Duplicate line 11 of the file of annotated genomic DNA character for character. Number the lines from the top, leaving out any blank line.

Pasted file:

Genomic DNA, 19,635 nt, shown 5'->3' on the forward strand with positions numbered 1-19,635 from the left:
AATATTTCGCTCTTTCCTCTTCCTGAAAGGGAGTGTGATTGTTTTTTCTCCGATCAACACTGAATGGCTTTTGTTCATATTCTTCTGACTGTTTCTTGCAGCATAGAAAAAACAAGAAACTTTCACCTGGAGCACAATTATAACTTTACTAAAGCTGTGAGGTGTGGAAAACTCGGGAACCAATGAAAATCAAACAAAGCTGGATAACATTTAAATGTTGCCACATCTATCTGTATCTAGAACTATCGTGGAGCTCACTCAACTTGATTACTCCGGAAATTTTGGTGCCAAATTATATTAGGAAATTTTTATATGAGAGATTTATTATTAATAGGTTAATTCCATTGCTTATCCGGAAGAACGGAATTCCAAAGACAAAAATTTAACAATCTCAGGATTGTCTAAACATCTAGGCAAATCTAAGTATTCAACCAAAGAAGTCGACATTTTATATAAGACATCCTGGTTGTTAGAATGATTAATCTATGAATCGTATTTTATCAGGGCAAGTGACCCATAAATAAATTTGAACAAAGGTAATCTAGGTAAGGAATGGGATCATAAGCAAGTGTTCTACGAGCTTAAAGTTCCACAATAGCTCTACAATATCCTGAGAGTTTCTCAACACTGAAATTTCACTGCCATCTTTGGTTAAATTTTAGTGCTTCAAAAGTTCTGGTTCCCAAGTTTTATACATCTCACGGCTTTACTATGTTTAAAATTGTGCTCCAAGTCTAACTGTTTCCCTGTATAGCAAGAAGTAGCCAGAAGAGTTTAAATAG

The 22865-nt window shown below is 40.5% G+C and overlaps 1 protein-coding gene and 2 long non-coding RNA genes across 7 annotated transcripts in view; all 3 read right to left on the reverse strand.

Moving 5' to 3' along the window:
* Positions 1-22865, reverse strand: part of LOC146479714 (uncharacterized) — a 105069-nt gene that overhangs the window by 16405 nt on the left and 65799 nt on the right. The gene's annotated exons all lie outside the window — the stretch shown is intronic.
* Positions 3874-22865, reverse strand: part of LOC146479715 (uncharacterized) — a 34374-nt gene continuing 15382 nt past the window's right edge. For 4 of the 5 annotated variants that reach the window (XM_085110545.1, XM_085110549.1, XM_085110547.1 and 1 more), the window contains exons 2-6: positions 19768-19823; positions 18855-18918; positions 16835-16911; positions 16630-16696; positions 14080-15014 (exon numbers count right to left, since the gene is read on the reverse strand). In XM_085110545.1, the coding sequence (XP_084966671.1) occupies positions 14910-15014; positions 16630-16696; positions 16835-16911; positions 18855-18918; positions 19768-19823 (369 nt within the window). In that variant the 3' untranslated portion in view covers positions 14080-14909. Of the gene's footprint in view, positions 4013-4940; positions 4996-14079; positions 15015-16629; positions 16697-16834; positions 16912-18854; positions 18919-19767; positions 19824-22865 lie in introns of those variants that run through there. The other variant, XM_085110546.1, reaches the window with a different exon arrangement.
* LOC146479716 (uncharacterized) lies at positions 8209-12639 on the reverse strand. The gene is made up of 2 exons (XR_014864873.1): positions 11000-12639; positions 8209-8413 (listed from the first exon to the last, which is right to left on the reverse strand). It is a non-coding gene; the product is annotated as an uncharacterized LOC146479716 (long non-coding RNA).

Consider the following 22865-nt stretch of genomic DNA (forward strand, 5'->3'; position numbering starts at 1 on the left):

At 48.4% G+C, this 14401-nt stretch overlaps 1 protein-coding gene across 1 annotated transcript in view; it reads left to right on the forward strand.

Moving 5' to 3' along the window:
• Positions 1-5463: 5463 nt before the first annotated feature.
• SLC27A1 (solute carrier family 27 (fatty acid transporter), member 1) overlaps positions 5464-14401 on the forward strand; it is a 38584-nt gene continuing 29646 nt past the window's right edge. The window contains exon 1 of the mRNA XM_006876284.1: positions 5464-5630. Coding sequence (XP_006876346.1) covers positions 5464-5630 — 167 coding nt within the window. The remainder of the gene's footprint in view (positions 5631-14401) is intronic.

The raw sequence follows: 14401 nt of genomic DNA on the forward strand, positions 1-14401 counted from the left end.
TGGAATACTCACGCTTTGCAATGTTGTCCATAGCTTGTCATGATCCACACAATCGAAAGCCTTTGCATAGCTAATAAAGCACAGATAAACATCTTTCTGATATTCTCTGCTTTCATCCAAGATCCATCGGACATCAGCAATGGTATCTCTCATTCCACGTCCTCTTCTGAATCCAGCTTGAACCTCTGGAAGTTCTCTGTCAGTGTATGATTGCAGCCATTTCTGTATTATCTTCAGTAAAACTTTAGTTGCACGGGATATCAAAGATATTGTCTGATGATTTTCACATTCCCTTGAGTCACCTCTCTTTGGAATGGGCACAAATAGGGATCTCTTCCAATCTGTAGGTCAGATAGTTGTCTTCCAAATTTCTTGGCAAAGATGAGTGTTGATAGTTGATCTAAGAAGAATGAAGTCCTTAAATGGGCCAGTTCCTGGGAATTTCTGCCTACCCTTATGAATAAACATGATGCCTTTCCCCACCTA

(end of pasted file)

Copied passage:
• Positions 1-5463: 5463 nt before the first annotated feature.